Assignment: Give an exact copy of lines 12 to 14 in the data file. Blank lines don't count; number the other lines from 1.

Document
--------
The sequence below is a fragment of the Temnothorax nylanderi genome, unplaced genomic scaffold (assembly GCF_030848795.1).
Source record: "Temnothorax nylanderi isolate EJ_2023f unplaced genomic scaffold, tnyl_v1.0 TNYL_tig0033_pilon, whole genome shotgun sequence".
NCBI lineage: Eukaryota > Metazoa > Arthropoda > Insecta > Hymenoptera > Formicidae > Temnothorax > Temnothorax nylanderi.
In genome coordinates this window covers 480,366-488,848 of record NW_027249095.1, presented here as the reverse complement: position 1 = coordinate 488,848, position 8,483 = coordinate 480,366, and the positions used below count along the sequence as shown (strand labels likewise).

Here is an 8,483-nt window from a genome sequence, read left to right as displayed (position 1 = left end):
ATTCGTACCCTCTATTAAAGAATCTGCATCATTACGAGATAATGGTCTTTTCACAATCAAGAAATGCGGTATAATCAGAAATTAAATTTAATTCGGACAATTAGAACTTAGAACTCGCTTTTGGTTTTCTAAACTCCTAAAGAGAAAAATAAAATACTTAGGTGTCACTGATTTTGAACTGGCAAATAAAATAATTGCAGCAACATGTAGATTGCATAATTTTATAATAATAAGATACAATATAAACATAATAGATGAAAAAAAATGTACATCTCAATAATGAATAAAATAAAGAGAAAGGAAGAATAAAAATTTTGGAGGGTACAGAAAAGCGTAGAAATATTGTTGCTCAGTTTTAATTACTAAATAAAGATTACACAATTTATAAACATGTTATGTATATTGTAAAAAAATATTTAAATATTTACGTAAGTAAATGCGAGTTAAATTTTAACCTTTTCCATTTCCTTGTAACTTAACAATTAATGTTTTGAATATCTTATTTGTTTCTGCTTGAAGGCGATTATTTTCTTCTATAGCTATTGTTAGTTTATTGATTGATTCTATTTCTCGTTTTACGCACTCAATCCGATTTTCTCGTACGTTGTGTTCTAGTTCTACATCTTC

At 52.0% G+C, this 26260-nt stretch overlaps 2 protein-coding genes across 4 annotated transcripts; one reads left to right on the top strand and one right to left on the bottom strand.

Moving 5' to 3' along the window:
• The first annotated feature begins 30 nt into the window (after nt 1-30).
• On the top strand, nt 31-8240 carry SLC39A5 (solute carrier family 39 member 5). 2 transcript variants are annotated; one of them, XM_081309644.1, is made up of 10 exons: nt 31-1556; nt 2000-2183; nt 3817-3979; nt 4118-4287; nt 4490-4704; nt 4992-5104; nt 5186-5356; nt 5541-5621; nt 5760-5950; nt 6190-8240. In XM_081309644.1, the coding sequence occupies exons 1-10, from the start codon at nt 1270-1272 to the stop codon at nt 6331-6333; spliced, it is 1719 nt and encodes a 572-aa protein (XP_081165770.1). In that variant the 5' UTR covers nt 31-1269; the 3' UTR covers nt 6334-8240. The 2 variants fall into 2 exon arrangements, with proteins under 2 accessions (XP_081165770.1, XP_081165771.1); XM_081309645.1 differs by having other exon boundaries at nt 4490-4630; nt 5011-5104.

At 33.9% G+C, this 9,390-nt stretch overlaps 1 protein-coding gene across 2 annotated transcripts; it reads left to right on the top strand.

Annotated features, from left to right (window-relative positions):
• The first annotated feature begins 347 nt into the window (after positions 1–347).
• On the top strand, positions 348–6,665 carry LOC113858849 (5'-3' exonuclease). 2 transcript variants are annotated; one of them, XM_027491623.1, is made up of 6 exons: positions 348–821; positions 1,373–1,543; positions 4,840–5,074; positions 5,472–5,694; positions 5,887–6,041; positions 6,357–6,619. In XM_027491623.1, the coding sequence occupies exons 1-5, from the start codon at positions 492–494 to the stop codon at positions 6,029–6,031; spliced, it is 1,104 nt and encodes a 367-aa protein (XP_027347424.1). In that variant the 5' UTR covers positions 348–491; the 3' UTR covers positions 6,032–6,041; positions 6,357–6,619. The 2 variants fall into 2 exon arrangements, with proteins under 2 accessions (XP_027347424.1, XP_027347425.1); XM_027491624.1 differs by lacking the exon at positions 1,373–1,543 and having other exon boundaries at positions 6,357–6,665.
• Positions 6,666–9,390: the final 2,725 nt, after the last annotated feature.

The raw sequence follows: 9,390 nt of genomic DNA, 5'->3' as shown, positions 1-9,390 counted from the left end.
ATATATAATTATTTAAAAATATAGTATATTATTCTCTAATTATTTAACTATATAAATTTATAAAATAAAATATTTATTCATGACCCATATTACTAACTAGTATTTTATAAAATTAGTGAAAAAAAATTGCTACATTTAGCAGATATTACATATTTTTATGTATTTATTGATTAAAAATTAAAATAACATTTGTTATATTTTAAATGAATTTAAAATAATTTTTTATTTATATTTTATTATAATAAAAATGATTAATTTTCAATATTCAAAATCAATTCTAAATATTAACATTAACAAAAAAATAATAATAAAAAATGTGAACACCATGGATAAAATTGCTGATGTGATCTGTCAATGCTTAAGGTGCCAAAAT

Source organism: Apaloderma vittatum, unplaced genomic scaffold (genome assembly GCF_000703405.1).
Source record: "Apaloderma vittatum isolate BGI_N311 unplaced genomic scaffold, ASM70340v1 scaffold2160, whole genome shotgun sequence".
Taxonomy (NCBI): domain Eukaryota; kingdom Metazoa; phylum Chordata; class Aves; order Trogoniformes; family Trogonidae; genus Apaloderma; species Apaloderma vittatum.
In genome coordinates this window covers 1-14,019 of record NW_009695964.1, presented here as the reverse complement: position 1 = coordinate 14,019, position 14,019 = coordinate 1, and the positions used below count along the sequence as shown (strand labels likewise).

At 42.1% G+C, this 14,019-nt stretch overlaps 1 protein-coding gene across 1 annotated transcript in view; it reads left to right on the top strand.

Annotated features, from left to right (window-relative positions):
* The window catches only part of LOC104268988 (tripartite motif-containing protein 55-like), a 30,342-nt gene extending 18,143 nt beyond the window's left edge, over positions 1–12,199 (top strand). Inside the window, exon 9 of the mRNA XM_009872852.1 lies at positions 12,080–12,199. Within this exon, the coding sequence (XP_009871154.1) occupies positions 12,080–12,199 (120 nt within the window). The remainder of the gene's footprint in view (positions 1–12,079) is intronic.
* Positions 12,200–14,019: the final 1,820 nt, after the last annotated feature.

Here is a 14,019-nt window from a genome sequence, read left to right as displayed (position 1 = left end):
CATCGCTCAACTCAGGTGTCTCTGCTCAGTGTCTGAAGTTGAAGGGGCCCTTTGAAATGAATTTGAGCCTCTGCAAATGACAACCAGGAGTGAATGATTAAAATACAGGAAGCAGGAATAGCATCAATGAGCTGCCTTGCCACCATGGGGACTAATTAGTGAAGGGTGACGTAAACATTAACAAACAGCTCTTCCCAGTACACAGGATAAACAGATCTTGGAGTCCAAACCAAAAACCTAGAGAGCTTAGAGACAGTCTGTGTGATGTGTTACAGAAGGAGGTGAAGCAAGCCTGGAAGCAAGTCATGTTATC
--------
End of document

Annotated features, from left to right (window-relative positions):
• The first annotated feature begins 347 nt into the window (after positions 1–347).
• On the top strand, positions 348–6,665 carry LOC113858849 (5'-3' exonuclease). 2 transcript variants are annotated; one of them, XM_027491623.1, is made up of 6 exons: positions 348–821; positions 1,373–1,543; positions 4,840–5,074; positions 5,472–5,694; positions 5,887–6,041; positions 6,357–6,619. In XM_027491623.1, the coding sequence occupies exons 1-5, from the start codon at positions 492–494 to the stop codon at positions 6,029–6,031; spliced, it is 1,104 nt and encodes a 367-aa protein (XP_027347424.1). In that variant the 5' UTR covers positions 348–491; the 3' UTR covers positions 6,032–6,041; positions 6,357–6,619. The 2 variants fall into 2 exon arrangements, with proteins under 2 accessions (XP_027347424.1, XP_027347425.1); XM_027491624.1 differs by lacking the exon at positions 1,373–1,543 and having other exon boundaries at positions 6,357–6,665.